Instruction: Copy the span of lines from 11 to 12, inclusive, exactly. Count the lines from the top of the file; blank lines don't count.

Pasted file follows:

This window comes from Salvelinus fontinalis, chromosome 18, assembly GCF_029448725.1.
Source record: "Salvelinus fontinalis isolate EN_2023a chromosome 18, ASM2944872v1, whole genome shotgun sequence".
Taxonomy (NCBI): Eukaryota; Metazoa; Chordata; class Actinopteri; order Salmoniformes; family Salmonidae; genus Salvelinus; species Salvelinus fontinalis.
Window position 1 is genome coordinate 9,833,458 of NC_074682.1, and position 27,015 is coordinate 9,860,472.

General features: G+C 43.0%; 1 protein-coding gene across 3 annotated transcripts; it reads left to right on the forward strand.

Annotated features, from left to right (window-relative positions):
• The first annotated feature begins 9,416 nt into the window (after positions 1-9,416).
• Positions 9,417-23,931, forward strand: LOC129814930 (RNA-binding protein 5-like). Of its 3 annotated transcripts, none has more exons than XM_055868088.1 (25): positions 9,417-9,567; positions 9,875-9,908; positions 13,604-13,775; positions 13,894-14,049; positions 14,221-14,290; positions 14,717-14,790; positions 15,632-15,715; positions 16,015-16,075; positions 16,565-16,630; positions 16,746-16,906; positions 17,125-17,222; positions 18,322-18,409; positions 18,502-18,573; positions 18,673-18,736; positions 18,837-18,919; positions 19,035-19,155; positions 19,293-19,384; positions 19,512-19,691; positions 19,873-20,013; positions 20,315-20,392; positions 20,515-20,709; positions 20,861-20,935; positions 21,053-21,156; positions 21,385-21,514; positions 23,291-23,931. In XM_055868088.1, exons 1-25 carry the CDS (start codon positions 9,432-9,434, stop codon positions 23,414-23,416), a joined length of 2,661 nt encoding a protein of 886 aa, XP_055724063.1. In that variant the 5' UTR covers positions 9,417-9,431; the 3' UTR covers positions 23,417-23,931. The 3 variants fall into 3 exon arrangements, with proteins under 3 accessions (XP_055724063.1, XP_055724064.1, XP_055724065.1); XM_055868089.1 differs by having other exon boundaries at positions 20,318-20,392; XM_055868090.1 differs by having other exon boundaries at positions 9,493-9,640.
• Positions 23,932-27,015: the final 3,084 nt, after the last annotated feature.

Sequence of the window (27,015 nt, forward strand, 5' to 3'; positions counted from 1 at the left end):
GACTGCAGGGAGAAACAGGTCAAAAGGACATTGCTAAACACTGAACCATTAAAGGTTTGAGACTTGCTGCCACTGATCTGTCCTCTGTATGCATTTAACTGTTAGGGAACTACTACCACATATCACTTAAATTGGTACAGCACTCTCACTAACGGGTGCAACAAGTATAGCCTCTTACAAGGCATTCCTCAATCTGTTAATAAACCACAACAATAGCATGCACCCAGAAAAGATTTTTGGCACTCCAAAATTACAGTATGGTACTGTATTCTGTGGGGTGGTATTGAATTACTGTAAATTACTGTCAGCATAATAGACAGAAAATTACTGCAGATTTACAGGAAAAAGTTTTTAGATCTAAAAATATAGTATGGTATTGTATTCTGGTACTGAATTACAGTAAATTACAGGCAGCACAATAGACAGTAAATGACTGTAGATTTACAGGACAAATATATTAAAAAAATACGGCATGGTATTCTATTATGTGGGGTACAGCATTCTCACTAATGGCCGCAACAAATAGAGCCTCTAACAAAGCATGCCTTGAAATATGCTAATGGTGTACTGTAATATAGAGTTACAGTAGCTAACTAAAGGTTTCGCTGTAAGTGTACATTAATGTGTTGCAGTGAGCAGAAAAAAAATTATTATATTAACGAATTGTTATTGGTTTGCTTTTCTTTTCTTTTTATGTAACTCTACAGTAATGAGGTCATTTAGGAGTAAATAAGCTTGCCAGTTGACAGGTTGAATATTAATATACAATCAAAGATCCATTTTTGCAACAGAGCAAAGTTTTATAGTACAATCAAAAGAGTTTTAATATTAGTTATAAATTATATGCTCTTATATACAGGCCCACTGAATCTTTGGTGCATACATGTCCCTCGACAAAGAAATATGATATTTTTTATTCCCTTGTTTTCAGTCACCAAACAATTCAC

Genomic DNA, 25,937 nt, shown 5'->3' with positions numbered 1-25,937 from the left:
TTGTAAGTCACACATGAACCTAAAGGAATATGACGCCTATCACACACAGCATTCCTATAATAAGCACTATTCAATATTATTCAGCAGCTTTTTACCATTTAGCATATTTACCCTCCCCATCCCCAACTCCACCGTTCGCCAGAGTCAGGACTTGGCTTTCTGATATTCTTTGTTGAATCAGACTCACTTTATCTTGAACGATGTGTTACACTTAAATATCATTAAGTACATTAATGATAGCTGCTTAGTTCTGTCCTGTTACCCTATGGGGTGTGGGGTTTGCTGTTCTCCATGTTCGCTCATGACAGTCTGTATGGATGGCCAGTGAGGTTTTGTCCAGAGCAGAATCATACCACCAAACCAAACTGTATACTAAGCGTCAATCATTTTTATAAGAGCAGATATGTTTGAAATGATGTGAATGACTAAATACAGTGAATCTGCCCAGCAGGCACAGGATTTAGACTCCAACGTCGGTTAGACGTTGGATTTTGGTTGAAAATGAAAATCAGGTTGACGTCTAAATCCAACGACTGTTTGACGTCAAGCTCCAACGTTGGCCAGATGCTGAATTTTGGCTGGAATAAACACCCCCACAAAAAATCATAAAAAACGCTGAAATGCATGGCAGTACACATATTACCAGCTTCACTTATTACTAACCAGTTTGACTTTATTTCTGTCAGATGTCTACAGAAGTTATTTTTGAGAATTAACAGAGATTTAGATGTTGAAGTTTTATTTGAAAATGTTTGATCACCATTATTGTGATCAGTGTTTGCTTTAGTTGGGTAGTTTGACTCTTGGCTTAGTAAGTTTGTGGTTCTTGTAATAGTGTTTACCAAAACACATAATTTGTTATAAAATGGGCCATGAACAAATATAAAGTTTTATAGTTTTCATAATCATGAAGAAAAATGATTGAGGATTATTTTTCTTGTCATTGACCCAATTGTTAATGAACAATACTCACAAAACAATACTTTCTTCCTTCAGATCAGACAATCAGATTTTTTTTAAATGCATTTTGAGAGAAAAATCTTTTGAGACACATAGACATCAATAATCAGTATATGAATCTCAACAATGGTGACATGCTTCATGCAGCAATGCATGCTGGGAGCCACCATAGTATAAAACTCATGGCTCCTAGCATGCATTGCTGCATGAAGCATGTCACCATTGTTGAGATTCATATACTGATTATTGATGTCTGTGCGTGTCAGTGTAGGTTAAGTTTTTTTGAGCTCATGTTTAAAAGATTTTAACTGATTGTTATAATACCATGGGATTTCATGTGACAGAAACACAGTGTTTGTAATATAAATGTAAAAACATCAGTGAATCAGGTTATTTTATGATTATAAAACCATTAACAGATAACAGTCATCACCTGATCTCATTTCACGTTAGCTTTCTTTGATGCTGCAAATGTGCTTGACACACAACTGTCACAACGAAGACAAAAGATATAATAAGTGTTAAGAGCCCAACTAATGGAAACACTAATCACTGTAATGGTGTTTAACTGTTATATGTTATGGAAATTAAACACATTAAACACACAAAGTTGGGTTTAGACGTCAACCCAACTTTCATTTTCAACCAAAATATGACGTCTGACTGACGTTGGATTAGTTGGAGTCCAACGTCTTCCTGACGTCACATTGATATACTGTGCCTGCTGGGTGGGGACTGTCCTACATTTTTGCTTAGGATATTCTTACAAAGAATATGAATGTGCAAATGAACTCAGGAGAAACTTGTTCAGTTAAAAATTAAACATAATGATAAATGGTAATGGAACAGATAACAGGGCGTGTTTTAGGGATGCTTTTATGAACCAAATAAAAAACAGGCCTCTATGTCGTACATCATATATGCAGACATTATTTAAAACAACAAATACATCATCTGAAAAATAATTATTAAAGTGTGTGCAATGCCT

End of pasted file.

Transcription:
GACTGCAGGGAGAAACAGGTCAAAAGGACATTGCTAAACACTGAACCATTAAAGGTTTGAGACTTGCTGCCACTGATCTGTCCTCTGTATGCATTTAACTGTTAGGGAACTACTACCACATATCACTTAAATTGGTACAGCACTCTCACTAACGGGTGCAACAAGTATAGCCTCTTACAAGGCATTCCTCAATCTGTTAATAAACCACAACAATAGCATGCACCCAGAAAAGATTTTTGGCACTCCAAAATTACAGTATGGTACTGTATTCTGTGGGGTGGTATTGAATTACTGTAAATTACTGTCAGCATAATAGACAGAAAATTACTGCAGATTTACAGGAAAAAGTTTTTAGATCTAAAAATATAGTATGGTATTGTATTCTGGTACTGAATTACAGTAAATTACAGGCAGCACAATAGACAGTAAATGACTGTAGATTTACAGGACAAATATATTAAAAAAATACGGCATGGTATTCTATTATGTGGGGTACAGCATTCTCACTAATGGCCGCAACAAATAGAGCCTCTAACAAAGCATGCCTTGAAATATGCTAATGGTGTACTGTAATATAGAGTTACAGTAGCTAACTAAAGGTTTCGCTGTAAGTGTACATTAATGTGTTGCAGTGAGCAGAAAAAAAATTATTATATTAACGAATTGTTATTGGTTTGCTTTTCTTTTCTTTTTATGTAACTCTACAGTAATGAGGTCATTTAGGAGTAAATAAGCTTGCCAGTTGACAGGTTGAATATTAATATACAATCAAAGATCCATTTTTGCAACAGAGCAAAGTTTTATAGTACAATCAAAAGAGTTTTAATATTAGTTATAAATTATATGCTCTTATATACAGGCCCACTGAATCTTTGGTGCATACATGTCCCTCGACAAAGAAATATGATATTTTTTATTCCCTTGTTTTCAGTCACCAAACAATTCAC

Genomic DNA, 25,937 nt, shown 5'->3' with positions numbered 1-25,937 from the left: